Seventeen percent think that a pump is more work than multiple daily injections, but 83 percent don't. Forty-four percent wish their pump had additional features. Their suggestions regarding how to improve pumps are very insightful, and we will bring those suggestions to you in another article next issue.

Non-Pumpers Numbers

Of the 233 respondents not on the pump, 87 percent have never tried it, but thirteen percent tried it and returned to multiple daily injections. Twenty percent would like to be on the pump, but cannot afford it. Twelve percent would be on the pump if their doctor would agree to prescribe one for them.

Regarding reasons for not being on the pump, 27 percent of non-pumpers do not like the idea of being hooked up to a machine. Ten percent believe that pumping would be no better for them than multiple daily injections. Nine percent just haven't gotten around to it, and three percent don't want to count carbs. Another three percent think a pump would be inconvenient, and six percent think a pump is too public and obvious. Two percent believe that the pump would malfunction, and two percent think a pump is too hard to use.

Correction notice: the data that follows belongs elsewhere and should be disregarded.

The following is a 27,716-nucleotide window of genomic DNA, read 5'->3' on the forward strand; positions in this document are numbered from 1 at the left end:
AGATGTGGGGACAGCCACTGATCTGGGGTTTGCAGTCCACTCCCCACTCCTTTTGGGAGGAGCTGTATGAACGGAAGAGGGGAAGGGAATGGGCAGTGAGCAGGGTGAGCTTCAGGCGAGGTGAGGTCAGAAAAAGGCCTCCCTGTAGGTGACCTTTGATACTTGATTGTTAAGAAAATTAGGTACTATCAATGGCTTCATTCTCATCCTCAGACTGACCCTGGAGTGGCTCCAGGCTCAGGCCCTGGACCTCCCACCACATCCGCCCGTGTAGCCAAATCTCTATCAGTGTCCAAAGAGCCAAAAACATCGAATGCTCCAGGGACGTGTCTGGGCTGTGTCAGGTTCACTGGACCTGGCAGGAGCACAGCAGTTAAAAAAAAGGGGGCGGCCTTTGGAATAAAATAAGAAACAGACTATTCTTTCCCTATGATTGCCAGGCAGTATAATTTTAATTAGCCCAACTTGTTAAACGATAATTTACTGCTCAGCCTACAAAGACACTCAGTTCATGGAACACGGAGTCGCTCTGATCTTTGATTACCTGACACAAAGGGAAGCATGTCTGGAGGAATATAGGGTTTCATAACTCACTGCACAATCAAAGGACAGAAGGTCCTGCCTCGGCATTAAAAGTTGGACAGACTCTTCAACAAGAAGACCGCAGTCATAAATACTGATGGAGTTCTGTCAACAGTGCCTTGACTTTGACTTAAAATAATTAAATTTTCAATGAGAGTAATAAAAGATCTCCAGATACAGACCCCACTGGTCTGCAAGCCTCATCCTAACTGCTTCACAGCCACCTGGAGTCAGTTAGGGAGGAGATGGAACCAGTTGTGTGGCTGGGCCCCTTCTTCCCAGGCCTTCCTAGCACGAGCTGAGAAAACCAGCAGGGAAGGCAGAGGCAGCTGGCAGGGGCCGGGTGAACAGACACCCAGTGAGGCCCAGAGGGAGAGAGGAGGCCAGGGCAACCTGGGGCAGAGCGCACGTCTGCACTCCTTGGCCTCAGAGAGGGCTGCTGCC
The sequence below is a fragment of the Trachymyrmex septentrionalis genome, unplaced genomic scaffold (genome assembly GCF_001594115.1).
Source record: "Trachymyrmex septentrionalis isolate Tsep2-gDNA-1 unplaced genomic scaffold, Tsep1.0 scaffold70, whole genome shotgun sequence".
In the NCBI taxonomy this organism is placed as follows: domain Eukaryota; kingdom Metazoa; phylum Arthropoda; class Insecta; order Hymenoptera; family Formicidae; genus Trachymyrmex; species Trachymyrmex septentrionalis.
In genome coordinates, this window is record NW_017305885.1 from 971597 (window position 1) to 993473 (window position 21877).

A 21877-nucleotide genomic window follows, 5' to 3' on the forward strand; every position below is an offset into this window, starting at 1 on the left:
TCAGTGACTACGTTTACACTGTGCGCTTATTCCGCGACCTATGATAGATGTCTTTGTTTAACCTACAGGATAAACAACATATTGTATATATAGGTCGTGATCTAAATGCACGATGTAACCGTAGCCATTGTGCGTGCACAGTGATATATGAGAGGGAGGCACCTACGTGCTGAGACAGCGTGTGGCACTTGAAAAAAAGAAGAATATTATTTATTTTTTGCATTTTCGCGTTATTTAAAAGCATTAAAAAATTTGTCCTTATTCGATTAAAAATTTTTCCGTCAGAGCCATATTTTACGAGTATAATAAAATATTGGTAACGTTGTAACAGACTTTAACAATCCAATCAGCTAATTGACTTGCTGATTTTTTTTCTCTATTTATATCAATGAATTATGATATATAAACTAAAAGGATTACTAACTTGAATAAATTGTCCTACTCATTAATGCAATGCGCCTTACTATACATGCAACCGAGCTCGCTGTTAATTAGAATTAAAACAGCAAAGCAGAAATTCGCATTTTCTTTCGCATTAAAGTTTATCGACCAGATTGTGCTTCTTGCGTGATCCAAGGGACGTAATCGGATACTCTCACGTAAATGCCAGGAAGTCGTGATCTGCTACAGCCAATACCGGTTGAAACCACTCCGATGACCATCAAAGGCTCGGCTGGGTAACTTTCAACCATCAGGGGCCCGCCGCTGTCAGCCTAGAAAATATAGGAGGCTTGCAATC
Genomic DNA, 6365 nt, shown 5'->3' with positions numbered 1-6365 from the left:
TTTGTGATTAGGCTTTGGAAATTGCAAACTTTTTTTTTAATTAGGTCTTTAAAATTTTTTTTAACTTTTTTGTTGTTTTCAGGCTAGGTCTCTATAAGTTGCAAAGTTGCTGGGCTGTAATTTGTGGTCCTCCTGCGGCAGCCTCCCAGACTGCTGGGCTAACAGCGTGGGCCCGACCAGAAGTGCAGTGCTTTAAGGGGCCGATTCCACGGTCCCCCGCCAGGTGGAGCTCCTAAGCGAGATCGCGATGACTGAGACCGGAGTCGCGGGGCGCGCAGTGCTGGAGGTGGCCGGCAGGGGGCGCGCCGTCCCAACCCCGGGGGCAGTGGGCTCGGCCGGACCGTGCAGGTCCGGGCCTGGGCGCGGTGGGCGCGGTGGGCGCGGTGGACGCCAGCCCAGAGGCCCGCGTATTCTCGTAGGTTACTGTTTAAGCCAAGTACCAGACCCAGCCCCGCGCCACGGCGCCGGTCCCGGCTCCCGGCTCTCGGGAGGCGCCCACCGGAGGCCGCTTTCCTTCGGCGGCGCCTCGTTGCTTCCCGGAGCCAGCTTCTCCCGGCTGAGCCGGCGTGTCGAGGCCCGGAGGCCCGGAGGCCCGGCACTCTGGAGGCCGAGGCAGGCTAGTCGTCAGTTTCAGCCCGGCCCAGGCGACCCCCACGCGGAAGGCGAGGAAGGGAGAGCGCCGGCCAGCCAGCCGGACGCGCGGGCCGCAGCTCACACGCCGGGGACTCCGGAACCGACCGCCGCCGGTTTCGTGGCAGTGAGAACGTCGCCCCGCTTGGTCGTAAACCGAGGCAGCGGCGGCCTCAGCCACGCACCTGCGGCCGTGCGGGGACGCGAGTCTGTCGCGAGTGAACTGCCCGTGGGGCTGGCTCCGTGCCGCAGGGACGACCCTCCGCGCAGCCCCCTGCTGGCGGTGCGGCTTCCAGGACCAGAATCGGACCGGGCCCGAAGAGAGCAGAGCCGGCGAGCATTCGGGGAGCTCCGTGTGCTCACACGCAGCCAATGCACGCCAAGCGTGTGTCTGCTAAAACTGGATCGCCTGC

Of non-pumpers, 34 percent check their blood glucose five to six times a day. 29 percent check it three to four times daily; Eighteen percent check it seven to eight times daily; nine percent check it once or twice, and nine percent check it more than nine times daily.

Upcoming Insights

Be sure to look for our pump article next issue, when we'll discuss your many thoughtful suggestions about how to improve pumps.

Editor's Note: In cases where the individual percentages do not add up to 100 percent, the remaining answers were "Not Applicable."


Categories: Blood Glucose, Blood Sugar, Food, Insulin, Insulin Pumps, Type 1 Issues



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Comments

Posted by Anonymous on 29 November 2007